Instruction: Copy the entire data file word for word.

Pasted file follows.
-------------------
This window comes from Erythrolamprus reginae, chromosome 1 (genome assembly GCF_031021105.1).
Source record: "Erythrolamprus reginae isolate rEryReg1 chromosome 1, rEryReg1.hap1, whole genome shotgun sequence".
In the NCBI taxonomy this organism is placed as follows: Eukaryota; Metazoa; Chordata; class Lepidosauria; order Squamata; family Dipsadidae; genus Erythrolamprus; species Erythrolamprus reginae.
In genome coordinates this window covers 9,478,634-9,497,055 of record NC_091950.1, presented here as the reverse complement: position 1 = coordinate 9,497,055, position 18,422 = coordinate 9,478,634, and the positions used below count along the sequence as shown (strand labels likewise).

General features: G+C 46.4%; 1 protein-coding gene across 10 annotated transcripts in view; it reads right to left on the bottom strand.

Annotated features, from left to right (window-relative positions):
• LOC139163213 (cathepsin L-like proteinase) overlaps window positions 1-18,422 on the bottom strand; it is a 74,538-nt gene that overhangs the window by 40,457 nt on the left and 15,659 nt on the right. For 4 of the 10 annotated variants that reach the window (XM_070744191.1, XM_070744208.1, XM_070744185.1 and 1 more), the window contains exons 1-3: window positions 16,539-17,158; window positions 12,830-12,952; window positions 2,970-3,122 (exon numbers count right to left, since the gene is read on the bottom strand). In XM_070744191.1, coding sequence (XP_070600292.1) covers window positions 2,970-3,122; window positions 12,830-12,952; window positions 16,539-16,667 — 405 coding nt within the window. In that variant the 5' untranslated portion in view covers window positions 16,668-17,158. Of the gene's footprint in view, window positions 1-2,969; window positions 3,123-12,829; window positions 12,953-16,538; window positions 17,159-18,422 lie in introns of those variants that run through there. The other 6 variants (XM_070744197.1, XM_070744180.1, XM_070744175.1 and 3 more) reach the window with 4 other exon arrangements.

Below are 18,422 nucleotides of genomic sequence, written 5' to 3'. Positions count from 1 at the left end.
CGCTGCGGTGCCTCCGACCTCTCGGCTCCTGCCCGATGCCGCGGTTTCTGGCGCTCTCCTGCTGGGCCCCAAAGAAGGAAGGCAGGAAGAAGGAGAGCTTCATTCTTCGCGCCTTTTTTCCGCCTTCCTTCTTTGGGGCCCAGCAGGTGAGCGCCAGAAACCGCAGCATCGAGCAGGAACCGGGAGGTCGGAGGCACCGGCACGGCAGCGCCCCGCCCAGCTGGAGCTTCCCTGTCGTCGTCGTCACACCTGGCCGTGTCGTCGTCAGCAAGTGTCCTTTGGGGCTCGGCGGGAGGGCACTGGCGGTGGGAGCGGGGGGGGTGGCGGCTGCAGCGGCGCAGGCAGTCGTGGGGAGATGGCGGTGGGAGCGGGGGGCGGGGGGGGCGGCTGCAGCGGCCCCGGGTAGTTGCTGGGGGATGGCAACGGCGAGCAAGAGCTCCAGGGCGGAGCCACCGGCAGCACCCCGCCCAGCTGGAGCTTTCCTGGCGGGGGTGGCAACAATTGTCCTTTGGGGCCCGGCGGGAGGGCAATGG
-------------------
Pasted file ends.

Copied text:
This window comes from Erythrolamprus reginae, chromosome 1 (genome assembly GCF_031021105.1).
Source record: "Erythrolamprus reginae isolate rEryReg1 chromosome 1, rEryReg1.hap1, whole genome shotgun sequence".
In the NCBI taxonomy this organism is placed as follows: Eukaryota; Metazoa; Chordata; class Lepidosauria; order Squamata; family Dipsadidae; genus Erythrolamprus; species Erythrolamprus reginae.
In genome coordinates this window covers 9,478,634-9,497,055 of record NC_091950.1, presented here as the reverse complement: position 1 = coordinate 9,497,055, position 18,422 = coordinate 9,478,634, and the positions used below count along the sequence as shown (strand labels likewise).

General features: G+C 46.4%; 1 protein-coding gene across 10 annotated transcripts in view; it reads right to left on the bottom strand.

Annotated features, from left to right (window-relative positions):
• LOC139163213 (cathepsin L-like proteinase) overlaps window positions 1-18,422 on the bottom strand; it is a 74,538-nt gene that overhangs the window by 40,457 nt on the left and 15,659 nt on the right. For 4 of the 10 annotated variants that reach the window (XM_070744191.1, XM_070744208.1, XM_070744185.1 and 1 more), the window contains exons 1-3: window positions 16,539-17,158; window positions 12,830-12,952; window positions 2,970-3,122 (exon numbers count right to left, since the gene is read on the bottom strand). In XM_070744191.1, coding sequence (XP_070600292.1) covers window positions 2,970-3,122; window positions 12,830-12,952; window positions 16,539-16,667 — 405 coding nt within the window. In that variant the 5' untranslated portion in view covers window positions 16,668-17,158. Of the gene's footprint in view, window positions 1-2,969; window positions 3,123-12,829; window positions 12,953-16,538; window positions 17,159-18,422 lie in introns of those variants that run through there. The other 6 variants (XM_070744197.1, XM_070744180.1, XM_070744175.1 and 3 more) reach the window with 4 other exon arrangements.

Below are 18,422 nucleotides of genomic sequence, written 5' to 3'. Positions count from 1 at the left end.
CGCTGCGGTGCCTCCGACCTCTCGGCTCCTGCCCGATGCCGCGGTTTCTGGCGCTCTCCTGCTGGGCCCCAAAGAAGGAAGGCAGGAAGAAGGAGAGCTTCATTCTTCGCGCCTTTTTTCCGCCTTCCTTCTTTGGGGCCCAGCAGGTGAGCGCCAGAAACCGCAGCATCGAGCAGGAACCGGGAGGTCGGAGGCACCGGCACGGCAGCGCCCCGCCCAGCTGGAGCTTCCCTGTCGTCGTCGTCACACCTGGCCGTGTCGTCGTCAGCAAGTGTCCTTTGGGGCTCGGCGGGAGGGCACTGGCGGTGGGAGCGGGGGGGGTGGCGGCTGCAGCGGCGCAGGCAGTCGTGGGGAGATGGCGGTGGGAGCGGGGGGCGGGGGGGGCGGCTGCAGCGGCCCCGGGTAGTTGCTGGGGGATGGCAACGGCGAGCAAGAGCTCCAGGGCGGAGCCACCGGCAGCACCCCGCCCAGCTGGAGCTTTCCTGGCGGGGGTGGCAACAATTGTCCTTTGGGGCCCGGCGGGAGGGCAATGG